Is MSG bad for your health?
When it comes to food intolerances, I get asked a lot of questions. Whether it’s about the difference between an allergy and an intolerance, the types of foods people should stay away from or how the foods you eat can affect your energy levels and wellbeing, the list can go on. So when I had one of my patients recently ask about MSG , what it is and whether all the concern about it is legitimate, I thought it could be useful to write about since it’s such a common query.
MSG or Monosodium glutamate is a flavour enhancer designed to make your next mouthful that much more enjoyable. In the same way that we know about sweet, salty, sour and bitter taste sensations, the Japanese introduced umami as a way to describe the taste often associated with MSG and other foods containing glutamate (usually meats).
Whilst it naturally appears in meats, tofu, mushrooms and a few other foods, it’s the additive form that has given MSG a bad reputation. Commonly found in Chinese food, the additive is also included in many other fast food options and packaged or processed snack food (especially from the USA).
This is where things get tricky. You see, from a food safety standpoint, FSANZ (our Australian food regulator) has determined that it’s perfectly ok to use in foods, provided it’s for the intended purpose and that the quantity is capped at the amount set by the regulator. The willingness to include MSG in food is because from research to date, studies have been unable to show a direct allergic reaction with a response detected in immunoglobulin levels, opting instead to label it as an ‘intolerance’.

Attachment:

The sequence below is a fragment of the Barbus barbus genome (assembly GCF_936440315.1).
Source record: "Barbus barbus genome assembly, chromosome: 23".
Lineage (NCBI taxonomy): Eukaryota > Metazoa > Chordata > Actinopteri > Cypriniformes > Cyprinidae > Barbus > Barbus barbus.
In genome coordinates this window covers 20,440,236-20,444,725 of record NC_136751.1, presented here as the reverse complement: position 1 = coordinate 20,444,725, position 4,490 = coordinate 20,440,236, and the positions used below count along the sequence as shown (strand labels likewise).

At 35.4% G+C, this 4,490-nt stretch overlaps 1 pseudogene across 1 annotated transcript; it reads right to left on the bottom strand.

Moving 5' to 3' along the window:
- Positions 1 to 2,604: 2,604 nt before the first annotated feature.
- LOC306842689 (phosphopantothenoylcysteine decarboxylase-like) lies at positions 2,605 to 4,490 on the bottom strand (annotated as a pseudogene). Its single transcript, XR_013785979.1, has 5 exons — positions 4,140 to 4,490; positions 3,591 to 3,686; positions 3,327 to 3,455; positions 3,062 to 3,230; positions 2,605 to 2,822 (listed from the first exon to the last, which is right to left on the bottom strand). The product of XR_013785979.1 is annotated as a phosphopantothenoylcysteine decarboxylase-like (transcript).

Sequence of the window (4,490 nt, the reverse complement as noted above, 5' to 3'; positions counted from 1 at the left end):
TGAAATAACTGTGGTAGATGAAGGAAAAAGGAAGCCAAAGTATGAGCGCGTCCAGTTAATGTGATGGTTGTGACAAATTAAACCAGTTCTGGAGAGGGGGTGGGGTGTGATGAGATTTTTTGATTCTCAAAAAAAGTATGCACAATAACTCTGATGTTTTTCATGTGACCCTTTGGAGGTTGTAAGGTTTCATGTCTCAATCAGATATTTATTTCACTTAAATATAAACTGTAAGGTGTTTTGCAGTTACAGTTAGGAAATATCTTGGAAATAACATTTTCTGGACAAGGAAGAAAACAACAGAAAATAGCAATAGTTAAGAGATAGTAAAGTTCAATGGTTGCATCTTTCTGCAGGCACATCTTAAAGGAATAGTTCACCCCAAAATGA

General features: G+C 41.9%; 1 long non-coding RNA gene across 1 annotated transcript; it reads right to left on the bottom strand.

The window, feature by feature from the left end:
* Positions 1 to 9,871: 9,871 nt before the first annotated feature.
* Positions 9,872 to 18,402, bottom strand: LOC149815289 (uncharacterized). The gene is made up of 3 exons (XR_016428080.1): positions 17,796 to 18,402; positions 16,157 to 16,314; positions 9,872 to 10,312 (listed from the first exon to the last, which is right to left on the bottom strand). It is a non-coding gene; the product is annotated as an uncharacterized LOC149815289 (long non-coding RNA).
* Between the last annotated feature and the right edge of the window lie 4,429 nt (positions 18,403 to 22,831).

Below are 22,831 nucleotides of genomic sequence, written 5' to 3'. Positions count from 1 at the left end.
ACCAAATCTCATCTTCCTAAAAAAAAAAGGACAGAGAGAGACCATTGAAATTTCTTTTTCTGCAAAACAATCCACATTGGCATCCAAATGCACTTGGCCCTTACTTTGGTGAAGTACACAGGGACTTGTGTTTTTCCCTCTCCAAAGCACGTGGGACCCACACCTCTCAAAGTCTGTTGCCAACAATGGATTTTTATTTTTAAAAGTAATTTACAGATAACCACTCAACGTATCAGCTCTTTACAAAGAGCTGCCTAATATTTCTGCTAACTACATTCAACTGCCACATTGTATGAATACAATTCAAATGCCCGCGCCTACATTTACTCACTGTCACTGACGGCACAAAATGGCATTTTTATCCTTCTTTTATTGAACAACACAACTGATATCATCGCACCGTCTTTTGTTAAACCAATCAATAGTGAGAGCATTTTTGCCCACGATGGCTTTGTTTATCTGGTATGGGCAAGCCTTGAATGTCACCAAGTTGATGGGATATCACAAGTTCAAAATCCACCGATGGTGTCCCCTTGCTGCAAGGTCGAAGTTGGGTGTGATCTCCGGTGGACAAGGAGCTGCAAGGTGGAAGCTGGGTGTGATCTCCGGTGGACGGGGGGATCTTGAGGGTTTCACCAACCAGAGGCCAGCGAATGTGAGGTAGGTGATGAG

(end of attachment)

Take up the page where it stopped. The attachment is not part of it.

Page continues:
However, just because it isn’t causing an allergic reaction, doesn’t mean it’s good for you. In fact, a 2016 study found that MSG is genotoxic which means that it causes damage to genetic material in your cells, especially lymphocytes (white blood cells). Furthermore, even though studies haven't shown it to cause allergic reactions, it is widely accepted that many people can have an intolerance to foods containing MSG.
If you find that eating foods with MSG leaves you feeling unwell, it’s probably a good idea to try and avoid them.
For those with an intolerance to MSG, typical symptoms include:
• Runny nose/congestion
• Hot flushes/sweating
• Digestive problems
• Itchy/scratchy throat
• Mood swings/irritability
As an advocate for natural, healthy, clean foods, ideally I’d recommend staying away from foods with added MSG. The good news is that because of all the publicity around MSG, it’s now a lot easier to identify and avoid. Since it must be labeled on packaged foods and many restaurants now promote the fact that they do not use MSG in cooking, all you need to do is ask or check. So if you find that you typically feel a bit under the weather after a Chinese takeaway dinner that tasted oh so delicious, consider whether MSG may be the cause.
Wishing you great health,
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